In his first real scene in Streetcar, Stanley is prowling around his steamy New Orleans apartment after a session at the bowling alley. Blanche (Vivien Leigh) has seen him earlier, from a distance, when Stella (Kim Hunter) gushed about how ‘wonderful looking’ he is, but it’s the first time he lays his hungry eyes on her. And rather than adhere to a sense of propriety, he’s completely unselfconscious, removing his jacket to reveal a T-shirt plastered with sweat. It’s stretched tight across his shoulders and sits high on his arms. Not an inch of fabric is wasted. Stanley asks, ‘Hey, you mind if I make myself comfortable. My shirt’s sticking to me.’

When he peels it off there’s a pause. He bends over to get a new one, his back muscles ripple and he turns to face the camera and Blanche, before he puts on an identical, clean shirt. She’s visibly unnerved – by making himself Brando in comfortable, Stanley has made Blanche uncomfortable. Compromises were made in Streetcar’s original script, after a number of elements did not meet the standards of the 1950s Production Code. Some changes saw the toning down of the overt sexual content. Fearing a boycott by the Catholic Legion of Decency, Warner Bros made further edits to the finished film before it opened in cinemas, without informing Kazan. Most of these changes centred on dialogue that alluded to sex, as well as reconfiguring the staircase scene in which Stella returns to Stanley after they fight. All evidence of Stella’s lust was removed. (A restored version of the film was released in 1993, and it’s the restored version of this scene to which I refer below.)

Throughout the 1950s, America was happily prosperous in the post-war boom. But beneath the surface tension simmers everywhere, especially around sex and sexuality, ready to erupt and disrupt the utopian façade of suburban life. It’s there in films like All That Heaven Allows (1955) and Picnic (1955) and in Marilyn Monroe’s curves threatening to burst the seams of her dresses. And it’s there when Brando’s body escapes from his T-shirt to expose the stifling conformity and puritanical morality of the period. It’s a surprise to me then that the censors didn’t add ‘loosen Brando’s T-shirt’ to their list of demands.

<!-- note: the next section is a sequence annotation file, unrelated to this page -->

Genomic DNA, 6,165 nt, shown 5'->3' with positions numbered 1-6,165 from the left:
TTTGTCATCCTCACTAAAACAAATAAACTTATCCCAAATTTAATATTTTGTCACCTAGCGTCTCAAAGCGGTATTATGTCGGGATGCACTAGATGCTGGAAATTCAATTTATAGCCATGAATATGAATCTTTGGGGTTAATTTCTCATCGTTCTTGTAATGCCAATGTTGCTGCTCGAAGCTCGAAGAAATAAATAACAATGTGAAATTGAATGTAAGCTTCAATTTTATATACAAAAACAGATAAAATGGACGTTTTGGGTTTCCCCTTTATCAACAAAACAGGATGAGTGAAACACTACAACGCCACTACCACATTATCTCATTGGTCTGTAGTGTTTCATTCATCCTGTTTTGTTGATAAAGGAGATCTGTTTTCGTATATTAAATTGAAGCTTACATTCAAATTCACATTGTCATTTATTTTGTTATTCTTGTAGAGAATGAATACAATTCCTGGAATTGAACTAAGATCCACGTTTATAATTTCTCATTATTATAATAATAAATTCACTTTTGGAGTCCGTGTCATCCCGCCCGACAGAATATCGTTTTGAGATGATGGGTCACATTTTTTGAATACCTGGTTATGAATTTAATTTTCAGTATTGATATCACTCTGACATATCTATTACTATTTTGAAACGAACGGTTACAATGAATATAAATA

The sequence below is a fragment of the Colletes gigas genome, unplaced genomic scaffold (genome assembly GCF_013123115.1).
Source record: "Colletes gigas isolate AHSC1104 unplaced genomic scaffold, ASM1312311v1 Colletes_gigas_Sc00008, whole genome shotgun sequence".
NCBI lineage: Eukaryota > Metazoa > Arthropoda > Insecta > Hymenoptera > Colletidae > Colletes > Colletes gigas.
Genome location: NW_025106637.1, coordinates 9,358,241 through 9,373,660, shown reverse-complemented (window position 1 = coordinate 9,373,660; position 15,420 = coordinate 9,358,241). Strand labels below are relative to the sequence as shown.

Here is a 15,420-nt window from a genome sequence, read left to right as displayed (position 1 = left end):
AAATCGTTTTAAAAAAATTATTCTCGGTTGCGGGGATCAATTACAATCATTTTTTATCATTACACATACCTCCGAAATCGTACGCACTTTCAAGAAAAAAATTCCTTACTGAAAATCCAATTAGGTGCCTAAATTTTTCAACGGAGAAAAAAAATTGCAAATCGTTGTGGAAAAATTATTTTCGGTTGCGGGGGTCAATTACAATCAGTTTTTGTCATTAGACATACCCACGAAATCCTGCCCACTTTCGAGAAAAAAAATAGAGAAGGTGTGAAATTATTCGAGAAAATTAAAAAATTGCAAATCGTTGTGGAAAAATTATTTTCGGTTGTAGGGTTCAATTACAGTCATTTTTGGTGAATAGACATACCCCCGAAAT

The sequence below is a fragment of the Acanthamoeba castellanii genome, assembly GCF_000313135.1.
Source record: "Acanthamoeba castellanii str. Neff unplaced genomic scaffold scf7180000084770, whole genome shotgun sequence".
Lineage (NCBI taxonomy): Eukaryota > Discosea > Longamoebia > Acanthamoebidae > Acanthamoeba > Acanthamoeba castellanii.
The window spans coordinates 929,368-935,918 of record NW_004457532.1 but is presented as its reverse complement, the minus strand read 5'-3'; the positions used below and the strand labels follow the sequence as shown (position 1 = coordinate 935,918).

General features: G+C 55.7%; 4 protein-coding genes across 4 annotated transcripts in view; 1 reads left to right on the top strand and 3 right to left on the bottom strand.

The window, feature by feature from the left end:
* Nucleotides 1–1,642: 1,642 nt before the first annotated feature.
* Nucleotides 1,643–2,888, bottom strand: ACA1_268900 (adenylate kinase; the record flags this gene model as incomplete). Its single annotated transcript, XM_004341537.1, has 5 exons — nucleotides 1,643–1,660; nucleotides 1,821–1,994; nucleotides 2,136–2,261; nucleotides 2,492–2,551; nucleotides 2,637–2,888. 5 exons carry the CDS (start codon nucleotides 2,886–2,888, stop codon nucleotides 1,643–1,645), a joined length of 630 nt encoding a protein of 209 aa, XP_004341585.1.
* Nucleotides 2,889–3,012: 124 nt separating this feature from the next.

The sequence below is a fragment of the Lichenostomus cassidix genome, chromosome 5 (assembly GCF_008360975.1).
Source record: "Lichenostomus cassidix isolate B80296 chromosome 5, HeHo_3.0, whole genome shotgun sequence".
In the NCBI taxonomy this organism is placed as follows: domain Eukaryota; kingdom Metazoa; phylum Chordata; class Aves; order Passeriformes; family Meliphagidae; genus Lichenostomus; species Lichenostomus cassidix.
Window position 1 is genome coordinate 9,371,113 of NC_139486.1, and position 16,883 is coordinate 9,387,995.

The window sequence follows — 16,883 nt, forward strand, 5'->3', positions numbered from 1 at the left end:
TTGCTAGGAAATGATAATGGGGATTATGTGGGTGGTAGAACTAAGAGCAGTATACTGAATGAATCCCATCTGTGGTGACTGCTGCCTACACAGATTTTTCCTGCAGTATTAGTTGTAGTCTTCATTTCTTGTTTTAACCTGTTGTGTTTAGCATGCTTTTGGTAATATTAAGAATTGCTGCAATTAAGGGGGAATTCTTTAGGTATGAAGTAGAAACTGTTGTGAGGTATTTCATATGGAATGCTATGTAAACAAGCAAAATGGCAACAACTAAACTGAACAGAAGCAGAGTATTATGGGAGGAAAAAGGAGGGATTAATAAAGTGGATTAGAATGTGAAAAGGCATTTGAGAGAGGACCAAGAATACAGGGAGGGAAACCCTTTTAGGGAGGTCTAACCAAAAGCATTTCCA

Brando’s T-shirt in Streetcar, as an object that focuses our attention on the body and movement of the actor, also provides a window into Method acting. If the wearing of a T-shirt on screen sexualises the body and strips a character down to its internal core, what we know as the Method can also be credited with stripping much of the gloss and artifice from the classical acting tradition, encouraging a move towards more lifelike performances. The Method demands the ‘wearing’ of character like a second skin, like a T-shirt, so close to the actor that one becomes indistinguishable from the other.

Where the classical style embodied by Gary Cooper, Cary Grant and Humphrey Bogart is stiff and stylised and typified by the feeling that you can always see the actor within the character, with the Method the space between actor and character breaks down. The Method is a technique where the primary vehicle for storytelling is the body. It’s not difficult to see how an item as simple and unobtrusive as a T-shirt might be integral to this process if we understand character as being built from the inside out, requiring external elements to aid in expressing this internal truth. Such minutiae are central to many of the key Method performances of the 1950s, such as Montgomery Clift’s George Eastman in A Place in the Sun and James Dean’s Cal Trask in East of Eden.

But it is Brando again who bestows on an external prop the deep resonance of his character’s internal life, as he does as Terry Malloy in On the Waterfront. As his character walks with Eva Marie Saint’s character Edie, he picks up her dropped glove and plays with it, eventually putting it on his hand. As we now know, this was not in the script. Brando interacted with the material within the scene in a sensitive way. He ‘behaved’ to reveal something quite important about Terry in a perfectly natural way – his nervousness; his vulnerability and his tender need for love.

Viewed as the highpoint of Method acting, Brando’s Stanley remains appealing today not only for its authenticity, but also for a carnality that pushed screen masculinity into unchartered territory. It’s this carnality, magnified through the costume that’s central to A Streetcar Named Desire’s most compelling and controversial moment: the ‘Stella’ staircase scene.

Brando gives us this scene with his body. Our eyes are focused on it, as he appears, his back bare, his T-shirt dramatically ripped by Stella during an earlier argument. He slinks outside his apartment at the bottom of the staircase that leads to Stella, who has taken refuge in the apartment upstairs. He’s contrite, seeking forgiveness, seeking his baby. He pulls at his hair, falls against the wall and eventually, when Stella appears, drops to his knees. It’s confronting and sexy and Brando makes it very easy to forget that Stanley has been a pig in the previous scene – drunk, argumentative and abusive. He presents this character’s sexuality with wonderful complexity – both overt and boyishly vulnerable. Even today, Brando in that torn, wet T-shirt is more arousing than most contemporary actors manage to be wearing far less.